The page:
|Archbishop J. Peter Sartain of Seattle is pictured after an interview with Catholic News Service in Rome April 22. (CNS/Paul Haring)|
VATICAN CITY (CNS) -- A newly announced reform of an association of women's religious congregations in the U.S. offers the sisters and their bishops an opportunity to communicate and work together more closely, said the archbishop named by the Vatican to oversee the reform process.
Archbishop J. Peter Sartain of Seattle spoke to Catholic News Service in Rome April 22, a day after arriving for a periodic "ad limina" visit to the Vatican.
The Vatican announced April 18 that Archbishop Sartain will provide "review, guidance and approval, where necessary, of the work" of the Leadership Conference of Women Religious for a period of up to five years. His tasks will include overseeing revision of the LCWR's statutes, review of its liturgical practices, and the creation of formation programs for the conference's member congregations.
The LCWR, a Maryland-based umbrella group that claims about 1,500 leaders of U.S. women's communities as members, represents about 80 percent of the country's 57,000 women religious.
In an eight-page, "doctrinal assessment" based on an investigation that began in April 2008, the Vatican's Congregation for the Doctrine of the Faith reported that the "current doctrinal and pastoral situation of LCWR is grave and a matter of serious concern." The assessment cited deviations from Catholic teaching in areas including abortion, euthanasia, women's ordination and homosexuality.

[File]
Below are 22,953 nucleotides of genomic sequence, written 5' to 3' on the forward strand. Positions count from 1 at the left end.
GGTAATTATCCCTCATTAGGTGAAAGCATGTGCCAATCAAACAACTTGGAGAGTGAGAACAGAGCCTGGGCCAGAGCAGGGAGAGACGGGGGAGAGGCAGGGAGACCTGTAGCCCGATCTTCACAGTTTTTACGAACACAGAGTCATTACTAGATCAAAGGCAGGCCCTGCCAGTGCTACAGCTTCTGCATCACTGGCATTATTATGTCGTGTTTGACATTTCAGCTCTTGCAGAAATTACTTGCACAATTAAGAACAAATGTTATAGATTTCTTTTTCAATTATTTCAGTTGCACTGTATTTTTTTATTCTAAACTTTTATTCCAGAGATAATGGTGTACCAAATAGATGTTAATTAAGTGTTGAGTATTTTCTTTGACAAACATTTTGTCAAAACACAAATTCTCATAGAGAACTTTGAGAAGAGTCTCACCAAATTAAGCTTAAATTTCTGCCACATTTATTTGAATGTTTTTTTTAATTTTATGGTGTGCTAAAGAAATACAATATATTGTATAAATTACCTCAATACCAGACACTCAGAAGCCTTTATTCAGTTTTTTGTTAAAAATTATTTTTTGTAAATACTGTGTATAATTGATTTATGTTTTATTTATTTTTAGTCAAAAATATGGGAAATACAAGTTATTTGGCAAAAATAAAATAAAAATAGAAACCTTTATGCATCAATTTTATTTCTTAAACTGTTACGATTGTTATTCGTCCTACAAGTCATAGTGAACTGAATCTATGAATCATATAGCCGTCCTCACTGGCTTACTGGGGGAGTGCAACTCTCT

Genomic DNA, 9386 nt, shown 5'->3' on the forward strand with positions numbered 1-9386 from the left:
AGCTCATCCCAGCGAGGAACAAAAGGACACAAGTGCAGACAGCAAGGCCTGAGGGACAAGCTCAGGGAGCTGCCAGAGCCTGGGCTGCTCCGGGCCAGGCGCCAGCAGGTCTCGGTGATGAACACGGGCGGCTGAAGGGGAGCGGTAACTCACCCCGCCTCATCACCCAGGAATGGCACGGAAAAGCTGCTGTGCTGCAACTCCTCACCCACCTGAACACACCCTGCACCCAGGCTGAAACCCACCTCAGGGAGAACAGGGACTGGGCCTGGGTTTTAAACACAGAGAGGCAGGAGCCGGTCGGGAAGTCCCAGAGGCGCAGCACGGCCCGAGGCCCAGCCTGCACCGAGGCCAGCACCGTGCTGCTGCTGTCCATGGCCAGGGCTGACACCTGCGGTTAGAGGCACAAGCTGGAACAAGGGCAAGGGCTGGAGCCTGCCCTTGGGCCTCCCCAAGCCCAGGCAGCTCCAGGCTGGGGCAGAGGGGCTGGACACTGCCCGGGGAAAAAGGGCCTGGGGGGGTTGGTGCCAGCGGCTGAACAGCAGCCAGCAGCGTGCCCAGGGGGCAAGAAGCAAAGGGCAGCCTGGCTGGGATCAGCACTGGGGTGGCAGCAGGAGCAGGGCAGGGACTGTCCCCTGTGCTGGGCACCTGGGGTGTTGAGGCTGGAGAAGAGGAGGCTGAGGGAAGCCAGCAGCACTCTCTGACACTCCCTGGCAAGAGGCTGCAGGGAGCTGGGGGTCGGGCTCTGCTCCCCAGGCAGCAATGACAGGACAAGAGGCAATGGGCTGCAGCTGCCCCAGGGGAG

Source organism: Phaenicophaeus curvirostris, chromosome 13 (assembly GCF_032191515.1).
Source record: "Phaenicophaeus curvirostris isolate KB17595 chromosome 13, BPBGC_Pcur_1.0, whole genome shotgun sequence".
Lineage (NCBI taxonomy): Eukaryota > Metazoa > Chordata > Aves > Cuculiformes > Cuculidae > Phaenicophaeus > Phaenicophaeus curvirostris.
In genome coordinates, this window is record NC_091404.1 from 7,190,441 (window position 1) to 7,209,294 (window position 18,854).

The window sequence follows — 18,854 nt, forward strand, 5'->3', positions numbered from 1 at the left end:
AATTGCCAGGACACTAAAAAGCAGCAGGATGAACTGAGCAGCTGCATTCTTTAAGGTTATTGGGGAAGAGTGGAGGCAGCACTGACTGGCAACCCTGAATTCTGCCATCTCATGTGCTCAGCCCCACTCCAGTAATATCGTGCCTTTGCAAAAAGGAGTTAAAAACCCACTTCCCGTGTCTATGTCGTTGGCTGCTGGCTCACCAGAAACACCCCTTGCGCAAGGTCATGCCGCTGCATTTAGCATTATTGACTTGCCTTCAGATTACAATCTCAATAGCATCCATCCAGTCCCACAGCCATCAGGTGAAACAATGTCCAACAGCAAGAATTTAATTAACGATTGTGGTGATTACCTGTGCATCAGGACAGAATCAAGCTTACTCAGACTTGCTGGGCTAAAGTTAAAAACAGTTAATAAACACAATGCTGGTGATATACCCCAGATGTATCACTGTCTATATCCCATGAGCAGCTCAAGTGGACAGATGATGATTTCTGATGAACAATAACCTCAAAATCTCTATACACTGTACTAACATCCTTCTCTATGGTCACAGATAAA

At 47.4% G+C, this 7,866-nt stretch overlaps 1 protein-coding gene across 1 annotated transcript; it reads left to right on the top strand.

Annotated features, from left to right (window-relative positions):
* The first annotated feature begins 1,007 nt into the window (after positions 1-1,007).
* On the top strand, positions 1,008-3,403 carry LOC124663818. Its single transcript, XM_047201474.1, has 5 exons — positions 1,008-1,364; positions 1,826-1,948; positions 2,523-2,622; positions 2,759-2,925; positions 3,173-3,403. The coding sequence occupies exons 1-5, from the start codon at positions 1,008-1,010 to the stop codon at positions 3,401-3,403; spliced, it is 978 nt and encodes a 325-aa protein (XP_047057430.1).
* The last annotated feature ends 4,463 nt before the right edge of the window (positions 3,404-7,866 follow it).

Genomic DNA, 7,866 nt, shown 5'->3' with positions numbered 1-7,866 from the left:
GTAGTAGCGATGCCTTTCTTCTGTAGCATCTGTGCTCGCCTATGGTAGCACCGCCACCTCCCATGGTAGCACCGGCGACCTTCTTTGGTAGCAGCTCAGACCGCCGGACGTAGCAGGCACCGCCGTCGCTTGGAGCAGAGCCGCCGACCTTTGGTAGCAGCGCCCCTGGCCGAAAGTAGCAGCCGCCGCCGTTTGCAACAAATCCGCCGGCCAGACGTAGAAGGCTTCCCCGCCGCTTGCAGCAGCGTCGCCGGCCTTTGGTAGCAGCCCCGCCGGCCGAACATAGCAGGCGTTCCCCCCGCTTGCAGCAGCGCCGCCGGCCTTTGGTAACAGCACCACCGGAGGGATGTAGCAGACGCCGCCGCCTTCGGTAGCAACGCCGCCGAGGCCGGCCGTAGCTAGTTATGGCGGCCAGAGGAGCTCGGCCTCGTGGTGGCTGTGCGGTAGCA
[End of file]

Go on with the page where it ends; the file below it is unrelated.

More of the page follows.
Archbishop Sartain said that his main role in the reform process would be to "facilitate relationships and understanding."
Saying that he hoped he could "help the sisters and the LCWR recognize that we are all in this together," the archbishop called the reform a "great opportunity" for women religious, U.S. bishops and the Vatican to "strengthen and improve all of our relationships on every level."
Noting his extensive experience with religious communities in the four dioceses where he has served as a priest or bishop, the archbishop expressed his "personal appreciation for the role of religious women in the United States" and "all the extraordinary things that they've done."
Archbishop Sartain said he expected to meet with the LCWR "very soon," and declined in the meantime to discuss the reform process in any detail. But he said that he and his two assistants, Bishop Leonard P. Blair of Toledo, Ohio, and Bishop Thomas J. Paprocki of Springfield, Ill., would be assembling an advisory committee to include women religious with expertise in theology and canon law, among other fields.
"We'll have ample opportunity for conversation and dialogue about all the issues," the archbishop said.
The archbishop dismissed press reports suggesting that the doctrinal congregation's action was a response to widespread support by women religious of the Obama administration's health care reform law, which the U.S. bishops have argued does not adequately protect rights to conscientious objection or guarantee against federal funding of abortion.
"There's been nothing in any conversation that I have had about the (doctrinal) assessment that would indicate to me that there would be any truth to that," he said.